In July 2023, China put the world on notice when its Ministry of Commerce announced new licensing requirements for exports of the critical minerals gallium and germanium. The restrictions were widely seen as part of Beijing’s response to U.S.-led efforts to restrict China’s access to advanced semiconductors and chipmaking equipment. While the urgency of this announcement has retreated from the forefront of the news, any change in policy presents a threat to the RF and microwave industry.

China is the world’s leading supplier of both minerals, but its control over gallium is especially notable. In 2022, it produced a staggering 98 percent of the world’s supply of raw gallium.1 For the growing set of industries that rely on gallium material, China’s moves should raise eyebrows. Chinese customs data shows that the country’s gallium exports dropped to zero in August, 20232 demonstrating the potential extent of its restrictions.

While gallium is not especially rare, its production has become increasingly concentrated in China. This is due to years of government-supported production that forced most global producers out of business over the past decade. As a result, there are currently few alternatives to Chinese suppliers in the short term.

Figure 1

Figure 1 Global primary gallium production. Source: “Gallium Statistics and Information,” National Minerals Information Center, USGS,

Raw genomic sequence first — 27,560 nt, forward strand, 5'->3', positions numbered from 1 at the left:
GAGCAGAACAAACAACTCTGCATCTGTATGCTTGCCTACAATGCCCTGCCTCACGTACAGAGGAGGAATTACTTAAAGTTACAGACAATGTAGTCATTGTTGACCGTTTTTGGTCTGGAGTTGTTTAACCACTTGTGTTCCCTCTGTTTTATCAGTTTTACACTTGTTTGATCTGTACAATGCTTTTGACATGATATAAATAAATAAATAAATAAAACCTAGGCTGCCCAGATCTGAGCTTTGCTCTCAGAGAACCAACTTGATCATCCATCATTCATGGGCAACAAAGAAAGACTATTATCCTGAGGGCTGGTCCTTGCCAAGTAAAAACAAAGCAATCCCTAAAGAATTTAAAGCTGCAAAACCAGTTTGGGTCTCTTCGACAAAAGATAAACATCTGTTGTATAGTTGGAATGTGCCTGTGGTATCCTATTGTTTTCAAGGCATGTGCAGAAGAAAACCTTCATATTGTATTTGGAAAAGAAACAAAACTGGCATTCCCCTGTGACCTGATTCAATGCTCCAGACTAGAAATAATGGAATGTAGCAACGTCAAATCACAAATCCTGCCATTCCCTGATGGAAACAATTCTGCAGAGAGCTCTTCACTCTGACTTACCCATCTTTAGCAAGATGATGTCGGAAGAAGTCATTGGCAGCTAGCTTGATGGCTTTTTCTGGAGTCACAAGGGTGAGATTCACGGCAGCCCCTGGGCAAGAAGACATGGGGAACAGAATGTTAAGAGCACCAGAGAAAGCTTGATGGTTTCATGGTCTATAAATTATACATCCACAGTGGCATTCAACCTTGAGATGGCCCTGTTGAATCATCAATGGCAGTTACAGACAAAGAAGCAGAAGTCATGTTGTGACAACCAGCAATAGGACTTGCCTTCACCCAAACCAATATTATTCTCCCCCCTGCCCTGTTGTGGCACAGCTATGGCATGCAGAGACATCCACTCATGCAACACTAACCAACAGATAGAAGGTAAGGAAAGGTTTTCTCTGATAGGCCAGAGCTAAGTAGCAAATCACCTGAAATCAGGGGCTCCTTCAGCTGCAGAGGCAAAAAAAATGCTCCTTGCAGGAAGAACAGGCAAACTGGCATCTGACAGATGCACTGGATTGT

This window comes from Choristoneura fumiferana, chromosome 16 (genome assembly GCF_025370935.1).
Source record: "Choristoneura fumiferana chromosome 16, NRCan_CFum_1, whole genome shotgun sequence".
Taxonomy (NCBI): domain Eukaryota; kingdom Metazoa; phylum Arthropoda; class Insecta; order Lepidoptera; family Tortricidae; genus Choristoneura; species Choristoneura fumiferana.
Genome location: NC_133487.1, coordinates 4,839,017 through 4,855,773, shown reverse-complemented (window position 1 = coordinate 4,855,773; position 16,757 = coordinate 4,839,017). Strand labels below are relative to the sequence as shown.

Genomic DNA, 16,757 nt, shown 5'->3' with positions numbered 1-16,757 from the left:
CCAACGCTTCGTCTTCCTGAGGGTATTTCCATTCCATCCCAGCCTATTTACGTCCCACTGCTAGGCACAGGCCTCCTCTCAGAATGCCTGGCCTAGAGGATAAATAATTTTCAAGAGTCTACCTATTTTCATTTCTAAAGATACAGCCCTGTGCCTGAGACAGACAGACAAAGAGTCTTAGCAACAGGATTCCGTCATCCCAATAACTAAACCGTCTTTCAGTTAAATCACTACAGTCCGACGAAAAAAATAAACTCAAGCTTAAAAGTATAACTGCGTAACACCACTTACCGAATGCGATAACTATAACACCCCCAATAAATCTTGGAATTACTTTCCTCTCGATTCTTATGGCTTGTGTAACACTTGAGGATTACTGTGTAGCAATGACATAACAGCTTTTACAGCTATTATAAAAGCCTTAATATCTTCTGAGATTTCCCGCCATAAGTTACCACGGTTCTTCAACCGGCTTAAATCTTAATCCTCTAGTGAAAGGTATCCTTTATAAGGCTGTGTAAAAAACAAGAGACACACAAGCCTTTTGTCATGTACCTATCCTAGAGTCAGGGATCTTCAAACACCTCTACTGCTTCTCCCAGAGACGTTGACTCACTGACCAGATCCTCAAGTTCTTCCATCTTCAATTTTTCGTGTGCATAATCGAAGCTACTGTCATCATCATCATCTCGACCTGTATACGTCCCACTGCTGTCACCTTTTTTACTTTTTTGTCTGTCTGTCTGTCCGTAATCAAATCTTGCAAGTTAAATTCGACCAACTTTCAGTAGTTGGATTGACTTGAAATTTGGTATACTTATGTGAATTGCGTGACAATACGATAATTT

Gallium’s critical role in modern electronics supply chains, particularly in advanced defense equipment like next-generation missile defense, radar, electronic warfare and communications systems, makes China’s stranglehold over its supply a critical vulnerability for the U.S. and its partners. While severe disruptions have yet to materialize, this episode should serve as a call to action for public and private stakeholders in the U.S. and allied countries to coordinate on clear steps to de-risk their critical mineral supply chains. Figure 1 shows how quickly China’s dominance in primary gallium production has grown compared to production from the rest of the world.


China’s decision to target gallium with export restrictions was likely motivated by the metal’s importance to the defense sector. Gallium is an essential input into compounds like gallium arsenide (GaAs) and gallium nitride (GaN), which are used to fabricate direct and wide bandgap semiconductors found in RF devices, power electronics and optoelectronics. The performance of these chips at higher voltages, temperatures and frequencies makes them especially well-suited for military applications.

For decades, advanced military systems, from radars and missile defense to satellites and electronic warfare systems, have used GaAs MMICs in transmit/receive applications due to their performance, efficiency and resilience to heat and radiation. In recent years, GaN has emerged as an even more capable alternative to GaAs in RF power applications and the falling fabrication costs of GaN substrates3 are spurring widespread adoption.

GaN is revolutionizing modern radar, allowing new radar modules to track smaller, faster and more numerous threats from nearly double the distance. Many of these cutting-edge radar systems are powered by several thousand gallium-enabled chips. U.S. and allied armed forces are swiftly incorporating GaN-enhanced radars into their most important platforms. In 2019 Raytheon was awarded a $383 million contract to build the first six GaN-enabled active electronically scanned array (AESA) radars for the U.S. Army’s Lower-Tier Air and Missile Defense Sensor (LTAMDS), which are being integrated into Patriot missile defense units and other systems.4 In June 2023, Poland secured the first foreign sale of the LTAMDS radar system and other key U.S. allies are likely to follow.5 In addition to Poland, the U.S. military is also helping key international partners like South Korea and Saudi Arabia to integrate GaN-enhanced devices into their radar systems.